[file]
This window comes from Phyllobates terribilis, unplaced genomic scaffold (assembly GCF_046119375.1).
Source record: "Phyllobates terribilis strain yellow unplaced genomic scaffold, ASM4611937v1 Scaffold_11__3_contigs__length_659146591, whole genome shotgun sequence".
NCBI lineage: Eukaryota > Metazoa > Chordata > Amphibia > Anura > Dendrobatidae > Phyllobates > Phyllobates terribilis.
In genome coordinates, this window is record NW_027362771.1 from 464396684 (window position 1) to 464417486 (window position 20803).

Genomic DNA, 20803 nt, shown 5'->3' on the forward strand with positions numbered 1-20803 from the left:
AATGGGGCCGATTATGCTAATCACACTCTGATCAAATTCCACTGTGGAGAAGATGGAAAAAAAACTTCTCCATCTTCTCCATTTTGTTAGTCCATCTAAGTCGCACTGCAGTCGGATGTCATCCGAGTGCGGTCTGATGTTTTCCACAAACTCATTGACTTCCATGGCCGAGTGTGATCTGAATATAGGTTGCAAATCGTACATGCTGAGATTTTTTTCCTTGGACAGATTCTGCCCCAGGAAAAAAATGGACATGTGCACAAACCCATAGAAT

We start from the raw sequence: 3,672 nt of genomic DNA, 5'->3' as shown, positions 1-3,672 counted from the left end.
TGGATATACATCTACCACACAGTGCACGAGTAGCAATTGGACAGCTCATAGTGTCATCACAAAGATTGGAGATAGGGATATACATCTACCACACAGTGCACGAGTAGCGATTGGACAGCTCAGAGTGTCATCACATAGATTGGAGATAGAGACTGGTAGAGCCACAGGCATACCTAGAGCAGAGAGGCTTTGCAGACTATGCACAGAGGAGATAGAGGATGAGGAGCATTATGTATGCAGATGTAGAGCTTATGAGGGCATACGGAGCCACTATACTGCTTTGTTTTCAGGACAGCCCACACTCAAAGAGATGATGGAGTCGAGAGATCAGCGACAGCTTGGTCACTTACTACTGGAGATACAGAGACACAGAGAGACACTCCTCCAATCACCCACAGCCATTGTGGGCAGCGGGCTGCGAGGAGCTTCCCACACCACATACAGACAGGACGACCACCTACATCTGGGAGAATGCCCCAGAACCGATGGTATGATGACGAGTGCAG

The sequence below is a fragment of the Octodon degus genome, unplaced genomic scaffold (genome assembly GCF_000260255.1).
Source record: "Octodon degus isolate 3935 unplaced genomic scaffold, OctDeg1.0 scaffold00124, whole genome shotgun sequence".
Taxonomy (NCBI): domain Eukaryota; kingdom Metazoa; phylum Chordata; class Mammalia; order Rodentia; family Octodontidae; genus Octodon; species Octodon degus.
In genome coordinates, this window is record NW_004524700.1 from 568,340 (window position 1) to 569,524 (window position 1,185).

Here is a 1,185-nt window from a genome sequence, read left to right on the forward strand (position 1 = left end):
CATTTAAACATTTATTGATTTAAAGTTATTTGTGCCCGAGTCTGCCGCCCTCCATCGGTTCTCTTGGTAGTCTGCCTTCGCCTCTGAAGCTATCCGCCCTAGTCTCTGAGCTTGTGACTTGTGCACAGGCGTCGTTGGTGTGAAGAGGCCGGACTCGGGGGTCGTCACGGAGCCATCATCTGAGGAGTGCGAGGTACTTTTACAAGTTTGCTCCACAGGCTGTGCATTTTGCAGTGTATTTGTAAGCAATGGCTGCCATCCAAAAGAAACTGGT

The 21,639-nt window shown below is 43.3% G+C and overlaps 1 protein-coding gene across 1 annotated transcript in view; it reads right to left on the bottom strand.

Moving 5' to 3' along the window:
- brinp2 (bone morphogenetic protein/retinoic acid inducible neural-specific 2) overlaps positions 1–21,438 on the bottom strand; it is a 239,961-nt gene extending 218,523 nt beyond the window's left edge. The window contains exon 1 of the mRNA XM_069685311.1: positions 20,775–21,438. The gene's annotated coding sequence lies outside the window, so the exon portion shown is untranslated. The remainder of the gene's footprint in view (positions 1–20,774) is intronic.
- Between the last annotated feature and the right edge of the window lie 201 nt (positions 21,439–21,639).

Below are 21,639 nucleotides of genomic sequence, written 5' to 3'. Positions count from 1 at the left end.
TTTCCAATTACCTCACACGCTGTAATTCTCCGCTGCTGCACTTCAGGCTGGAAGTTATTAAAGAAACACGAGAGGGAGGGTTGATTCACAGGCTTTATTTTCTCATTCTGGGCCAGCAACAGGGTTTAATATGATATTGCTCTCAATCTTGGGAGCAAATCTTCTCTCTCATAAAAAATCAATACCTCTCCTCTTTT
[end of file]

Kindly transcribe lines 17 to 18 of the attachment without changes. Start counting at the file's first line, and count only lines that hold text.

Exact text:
- brinp2 (bone morphogenetic protein/retinoic acid inducible neural-specific 2) overlaps positions 1–21,438 on the bottom strand; it is a 239,961-nt gene extending 218,523 nt beyond the window's left edge. The window contains exon 1 of the mRNA XM_069685311.1: positions 20,775–21,438. The gene's annotated coding sequence lies outside the window, so the exon portion shown is untranslated. The remainder of the gene's footprint in view (positions 1–20,774) is intronic.
- Between the last annotated feature and the right edge of the window lie 201 nt (positions 21,439–21,639).